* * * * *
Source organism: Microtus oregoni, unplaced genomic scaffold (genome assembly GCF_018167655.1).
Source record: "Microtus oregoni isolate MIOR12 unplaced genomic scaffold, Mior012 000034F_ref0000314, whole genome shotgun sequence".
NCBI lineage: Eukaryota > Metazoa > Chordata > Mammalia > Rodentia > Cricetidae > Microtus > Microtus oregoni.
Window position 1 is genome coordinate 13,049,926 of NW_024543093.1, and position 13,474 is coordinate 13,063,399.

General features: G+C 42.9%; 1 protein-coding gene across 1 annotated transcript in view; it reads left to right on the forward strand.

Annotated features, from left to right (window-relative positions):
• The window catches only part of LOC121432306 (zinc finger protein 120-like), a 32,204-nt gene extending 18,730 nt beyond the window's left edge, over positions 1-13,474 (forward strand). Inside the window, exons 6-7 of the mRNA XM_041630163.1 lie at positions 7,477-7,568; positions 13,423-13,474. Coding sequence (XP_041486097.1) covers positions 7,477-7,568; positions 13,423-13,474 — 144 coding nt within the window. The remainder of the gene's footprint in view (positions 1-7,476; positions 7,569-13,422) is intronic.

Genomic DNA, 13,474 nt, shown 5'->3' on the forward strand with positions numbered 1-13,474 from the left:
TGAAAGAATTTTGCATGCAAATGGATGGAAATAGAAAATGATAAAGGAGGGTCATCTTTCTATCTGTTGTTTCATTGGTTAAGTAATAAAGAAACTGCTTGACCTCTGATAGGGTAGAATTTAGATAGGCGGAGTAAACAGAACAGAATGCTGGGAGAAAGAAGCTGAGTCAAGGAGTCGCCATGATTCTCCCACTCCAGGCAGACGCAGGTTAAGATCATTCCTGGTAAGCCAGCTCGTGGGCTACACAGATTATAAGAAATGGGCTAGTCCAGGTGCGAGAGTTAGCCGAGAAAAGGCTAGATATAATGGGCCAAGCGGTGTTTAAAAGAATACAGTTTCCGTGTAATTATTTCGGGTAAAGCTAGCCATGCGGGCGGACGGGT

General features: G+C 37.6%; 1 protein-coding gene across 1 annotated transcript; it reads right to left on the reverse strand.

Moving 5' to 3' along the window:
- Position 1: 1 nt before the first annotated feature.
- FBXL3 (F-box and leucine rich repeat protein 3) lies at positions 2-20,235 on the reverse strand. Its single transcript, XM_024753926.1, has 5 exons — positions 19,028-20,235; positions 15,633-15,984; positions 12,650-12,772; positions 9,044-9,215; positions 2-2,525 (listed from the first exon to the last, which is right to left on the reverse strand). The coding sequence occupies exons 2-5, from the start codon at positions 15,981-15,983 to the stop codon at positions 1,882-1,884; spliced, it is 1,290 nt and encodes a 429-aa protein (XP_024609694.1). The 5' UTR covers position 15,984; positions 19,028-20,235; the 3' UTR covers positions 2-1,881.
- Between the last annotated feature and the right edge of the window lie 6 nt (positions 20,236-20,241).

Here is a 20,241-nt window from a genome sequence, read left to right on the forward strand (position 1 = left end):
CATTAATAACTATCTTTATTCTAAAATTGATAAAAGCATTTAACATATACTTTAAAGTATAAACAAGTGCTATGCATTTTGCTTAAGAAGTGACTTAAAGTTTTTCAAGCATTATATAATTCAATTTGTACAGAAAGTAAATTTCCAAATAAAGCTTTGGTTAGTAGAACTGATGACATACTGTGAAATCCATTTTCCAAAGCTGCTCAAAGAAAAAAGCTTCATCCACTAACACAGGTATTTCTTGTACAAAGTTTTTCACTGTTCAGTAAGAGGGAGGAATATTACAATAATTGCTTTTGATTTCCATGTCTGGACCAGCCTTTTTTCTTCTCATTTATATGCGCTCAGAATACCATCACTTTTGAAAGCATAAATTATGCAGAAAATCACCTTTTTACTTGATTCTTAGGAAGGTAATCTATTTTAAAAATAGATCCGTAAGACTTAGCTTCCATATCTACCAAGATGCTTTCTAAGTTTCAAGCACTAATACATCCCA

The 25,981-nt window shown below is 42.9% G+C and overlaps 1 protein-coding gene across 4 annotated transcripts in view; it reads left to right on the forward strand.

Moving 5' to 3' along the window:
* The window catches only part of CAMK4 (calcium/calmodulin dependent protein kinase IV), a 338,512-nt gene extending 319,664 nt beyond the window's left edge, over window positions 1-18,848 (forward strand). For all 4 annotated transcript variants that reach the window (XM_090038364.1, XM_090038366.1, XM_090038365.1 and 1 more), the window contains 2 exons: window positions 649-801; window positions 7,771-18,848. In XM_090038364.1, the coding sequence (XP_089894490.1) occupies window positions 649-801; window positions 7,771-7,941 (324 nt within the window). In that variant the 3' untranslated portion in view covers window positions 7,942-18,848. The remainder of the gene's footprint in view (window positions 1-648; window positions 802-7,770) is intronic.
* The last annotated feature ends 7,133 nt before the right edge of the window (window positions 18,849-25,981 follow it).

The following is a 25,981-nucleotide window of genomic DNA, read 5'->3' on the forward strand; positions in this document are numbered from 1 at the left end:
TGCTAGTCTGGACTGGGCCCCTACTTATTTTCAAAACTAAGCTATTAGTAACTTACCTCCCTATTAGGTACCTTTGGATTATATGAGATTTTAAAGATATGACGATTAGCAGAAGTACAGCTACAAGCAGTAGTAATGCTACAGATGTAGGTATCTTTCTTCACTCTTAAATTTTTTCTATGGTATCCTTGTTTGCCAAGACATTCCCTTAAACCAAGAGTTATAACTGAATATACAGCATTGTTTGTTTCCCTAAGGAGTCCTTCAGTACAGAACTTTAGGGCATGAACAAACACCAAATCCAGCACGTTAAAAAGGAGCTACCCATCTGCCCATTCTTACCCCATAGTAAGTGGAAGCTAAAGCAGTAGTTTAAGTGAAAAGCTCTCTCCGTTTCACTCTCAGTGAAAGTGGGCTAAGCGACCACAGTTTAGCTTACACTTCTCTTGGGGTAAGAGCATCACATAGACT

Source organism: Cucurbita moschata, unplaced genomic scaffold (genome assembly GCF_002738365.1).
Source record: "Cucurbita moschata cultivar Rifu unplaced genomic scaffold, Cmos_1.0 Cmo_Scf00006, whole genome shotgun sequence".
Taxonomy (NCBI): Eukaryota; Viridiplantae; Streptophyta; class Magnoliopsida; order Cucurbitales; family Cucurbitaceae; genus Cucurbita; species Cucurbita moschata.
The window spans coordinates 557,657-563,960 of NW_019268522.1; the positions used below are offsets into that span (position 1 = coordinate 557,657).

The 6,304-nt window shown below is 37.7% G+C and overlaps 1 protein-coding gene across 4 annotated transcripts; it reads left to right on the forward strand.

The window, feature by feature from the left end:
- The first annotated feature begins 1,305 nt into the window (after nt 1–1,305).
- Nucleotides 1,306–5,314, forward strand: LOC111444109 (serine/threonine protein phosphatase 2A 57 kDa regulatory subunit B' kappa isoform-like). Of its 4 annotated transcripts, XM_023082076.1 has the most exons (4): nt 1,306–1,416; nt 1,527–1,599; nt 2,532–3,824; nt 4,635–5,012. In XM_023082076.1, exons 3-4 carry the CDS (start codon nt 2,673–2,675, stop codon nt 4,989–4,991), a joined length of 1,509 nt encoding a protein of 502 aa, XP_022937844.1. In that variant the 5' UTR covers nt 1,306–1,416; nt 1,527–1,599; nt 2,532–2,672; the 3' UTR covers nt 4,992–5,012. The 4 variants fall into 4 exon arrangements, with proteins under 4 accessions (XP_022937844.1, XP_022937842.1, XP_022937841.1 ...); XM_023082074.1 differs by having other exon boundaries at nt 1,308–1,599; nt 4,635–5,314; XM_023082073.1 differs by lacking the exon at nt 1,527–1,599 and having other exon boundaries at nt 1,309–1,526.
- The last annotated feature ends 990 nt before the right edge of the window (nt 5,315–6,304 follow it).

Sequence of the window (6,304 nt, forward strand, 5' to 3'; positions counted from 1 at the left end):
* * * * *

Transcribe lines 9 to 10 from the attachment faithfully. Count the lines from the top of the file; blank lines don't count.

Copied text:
TGAAAGAATTTTGCATGCAAATGGATGGAAATAGAAAATGATAAAGGAGGGTCATCTTTCTATCTGTTGTTTCATTGGTTAAGTAATAAAGAAACTGCTTGACCTCTGATAGGGTAGAATTTAGATAGGCGGAGTAAACAGAACAGAATGCTGGGAGAAAGAAGCTGAGTCAAGGAGTCGCCATGATTCTCCCACTCCAGGCAGACGCAGGTTAAGATCATTCCTGGTAAGCCAGCTCGTGGGCTACACAGATTATAAGAAATGGGCTAGTCCAGGTGCGAGAGTTAGCCGAGAAAAGGCTAGATATAATGGGCCAAGCGGTGTTTAAAAGAATACAGTTTCCGTGTAATTATTTCGGGTAAAGCTAGCCATGCGGGCGGACGGGT

General features: G+C 37.6%; 1 protein-coding gene across 1 annotated transcript; it reads right to left on the reverse strand.